Gonzalo Guillén believes production capacity is the limiting factor to increase olive oil consumption and Andalusia remains best positioned to expand the market.
Over 180 years, Acesur has grown from a small family business in Seville to one of the world’s largest olive oil producers and exporters.
According to research from the Pablo de Olavide University of Seville, the company, founded by the Luca de Tena family in 1840, played a pivotal role in expanding Spanish olive oil exports outside of Europe.
This industrial revolution in the production basics of harvesting and milling has resulted in an impressive increase in quality.
In the wake of mass migration from southern Europe to the Americas in the early and mid-20th century, Acesur was one of the leading Spanish companies shipping its olive oil abroad to Andalusian expatriates and their newly established businesses. Later, the company pioneered shifting from bulk to individually packaged and branded exports.
Over nearly two centuries, Acesur has remained firmly in the family. In more than 35 years at the company, as export director and then as chief executive, Gonzalo Guillén has presided over significant growth. He remains bullish about the company’s future, Andalusian olive oil production, and a growing global olive oil culture.
While a career at Acesur was almost certainly a given, Guillén joined unexpectedly while entering university. After finishing high school, during which he studied for one year in the United States, Acesur’s elderly international sales director died.
“When I returned to Madrid, my father told me that I would be starting university, but I also had to work,” Guillén told Olive Oil Times.
Since he already spoke English, his father assigned him to the international sales department to increase the company’s exports.
“At the time, Acesur practically was not exporting olive oil; just a few shipments to some Arab countries and a little bit to the United States,” Guillén said.See Also:Goya Spain GM Says the Global Olive Oil Sector Potential Lies with Young Consumers
To improve Acesur’s ability to export, Guillén visited many new and emerging olive oil markets in the early years to forge relationships with potential clients, learn about the culture and conduct consumer studies.
“Little by little, we formed a distinct strategy in each country,” Guillén said. “And we grew slowly but steadily until now we’ve entered more than 100 countries.”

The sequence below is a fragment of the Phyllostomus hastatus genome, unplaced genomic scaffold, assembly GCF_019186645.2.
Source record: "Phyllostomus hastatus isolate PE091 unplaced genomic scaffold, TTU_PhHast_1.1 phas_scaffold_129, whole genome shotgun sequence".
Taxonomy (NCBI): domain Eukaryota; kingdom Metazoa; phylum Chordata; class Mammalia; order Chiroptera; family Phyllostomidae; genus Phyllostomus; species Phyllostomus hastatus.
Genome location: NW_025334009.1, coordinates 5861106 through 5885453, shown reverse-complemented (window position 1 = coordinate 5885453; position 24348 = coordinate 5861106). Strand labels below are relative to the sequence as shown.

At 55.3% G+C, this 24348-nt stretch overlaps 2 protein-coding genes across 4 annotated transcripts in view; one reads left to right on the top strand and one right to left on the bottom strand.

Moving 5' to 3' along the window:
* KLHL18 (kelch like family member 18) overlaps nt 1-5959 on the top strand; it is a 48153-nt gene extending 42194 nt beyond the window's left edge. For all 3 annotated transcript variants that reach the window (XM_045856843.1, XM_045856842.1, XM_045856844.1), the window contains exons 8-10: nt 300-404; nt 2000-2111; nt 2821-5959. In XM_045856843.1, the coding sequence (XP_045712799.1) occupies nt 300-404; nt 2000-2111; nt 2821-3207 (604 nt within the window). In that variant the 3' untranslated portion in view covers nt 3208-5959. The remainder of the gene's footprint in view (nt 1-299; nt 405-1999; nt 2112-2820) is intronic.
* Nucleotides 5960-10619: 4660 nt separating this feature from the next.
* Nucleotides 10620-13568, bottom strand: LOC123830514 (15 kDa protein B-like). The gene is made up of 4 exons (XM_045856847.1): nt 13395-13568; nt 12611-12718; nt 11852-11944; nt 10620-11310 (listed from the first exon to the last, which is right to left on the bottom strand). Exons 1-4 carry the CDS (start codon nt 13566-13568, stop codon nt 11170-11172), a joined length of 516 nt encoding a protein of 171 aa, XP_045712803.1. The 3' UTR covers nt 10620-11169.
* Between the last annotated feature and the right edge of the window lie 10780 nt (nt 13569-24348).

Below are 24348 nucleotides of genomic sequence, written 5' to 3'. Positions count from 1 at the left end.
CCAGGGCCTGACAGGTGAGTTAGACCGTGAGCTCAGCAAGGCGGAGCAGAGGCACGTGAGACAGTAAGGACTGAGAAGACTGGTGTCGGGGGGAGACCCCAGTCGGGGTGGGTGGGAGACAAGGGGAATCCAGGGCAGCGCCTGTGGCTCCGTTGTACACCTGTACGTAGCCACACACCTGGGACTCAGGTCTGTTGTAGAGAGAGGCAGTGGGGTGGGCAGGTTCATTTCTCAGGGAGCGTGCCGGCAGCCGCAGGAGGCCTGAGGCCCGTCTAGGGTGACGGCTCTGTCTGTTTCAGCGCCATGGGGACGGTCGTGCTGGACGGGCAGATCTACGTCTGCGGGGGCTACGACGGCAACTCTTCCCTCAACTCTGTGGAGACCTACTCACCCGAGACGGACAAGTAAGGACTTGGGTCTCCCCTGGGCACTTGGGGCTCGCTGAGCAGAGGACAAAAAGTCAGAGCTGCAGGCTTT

Indeed, over the past 35 years, exports from Acesur and other Spanish companies increased dramatically.
According to International Olive Council data, Spain exported just 65,800 tons outside the European Union in the 1990/91 crop year compared with the 467,500 tons exported in 2021/22.
“Olive oil consumption has democratized,” Guillén said. “There are so many more consumers all over the world now.”
Since 1990/91, olive oil consumption has risen dramatically from 1.67 million tons to 3.33 million tons in 2021/22. Over this period, significant increases have occurred in China, from virtually no olive oil consumption to 42,500 tons in 2022/23.
Similarly, olive oil consumption has risen dramatically in Australia, Brazil, Canada, Germany, Japan, Turkey and the United Kingdom.
However, the most significant growth has been in the United States, with consumption growing from 88,000 tons in 1990/91 to 412,000 tons in 2021/22.
Despite record high olive oil prices at origin after a second consecutive below-average global harvest in 2023/24, Guillén anticipates demand in the United States to continue to grow.
“It is possible that the United States will become the largest olive oil consumer this year, something we never would have thought,” Guillén said.
As a result, Acesur has invested heavily in the U.S., opening a commercial office in New York City more than a decade ago, followed by a bottling and distribution center in Virginia in 2020 and the purchase of more than 350 hectares in California to plant a super-high-density grove late last year.
“The United States is the main olive oil consumption market where there is much more potential to grow volume,” Guillén said. “It is a market that allows for a lot of innovation. It is a market where the margins are not so tight because there is a lot of competition from supermarket chains in many states and areas.”
He added that despite less recognition of the brand compared to emerging markets in Asia, the United States remains “a market that offers much more opportunity than any other.”
Fundamentally, rising consumption in the U.S. and the rest of the world results from a significant global production increase, especially in Spain.
“We’re currently in a very bad situation, with production only expected to reach 700,000 tons again,” Guillén said. “However, Spain has the capacity to produce two million tons of olive oil.”
Buoyed by Spain, analysts expect global olive oil production to reach four million tons annually by 2050, and Guillén believes that consumption will keep pace.
“In the last 30 years, we have been lucky to produce a product that continues to be in style,” he said, citing the growing body of research demonstrating olive oil’s health benefits and the continual ranking of the Mediterranean diet as one of the world’s healthiest and easiest to follow.
“Virtually all the olive oil produced each year is consumed that year,” Guillén added. “The reason global consumption isn’t higher is because of production.”
In a normal year, olive oil makes up roughly three percent of global edible oil consumption (due to consecutive poor harvests, this figure fell to one percent in 2023). Still, Guillén believes it could easily reach six percent.
As a result, the best way to grow global demand for olive oil is to increase production. While Jaime Lillo, the newly-minted executive director of the International Olive Council, believes production expansion will mainly occur outside the Mediterranean basin, Guillén believes Andalusia will continue to be ground zero for olive groves and oil production expansion.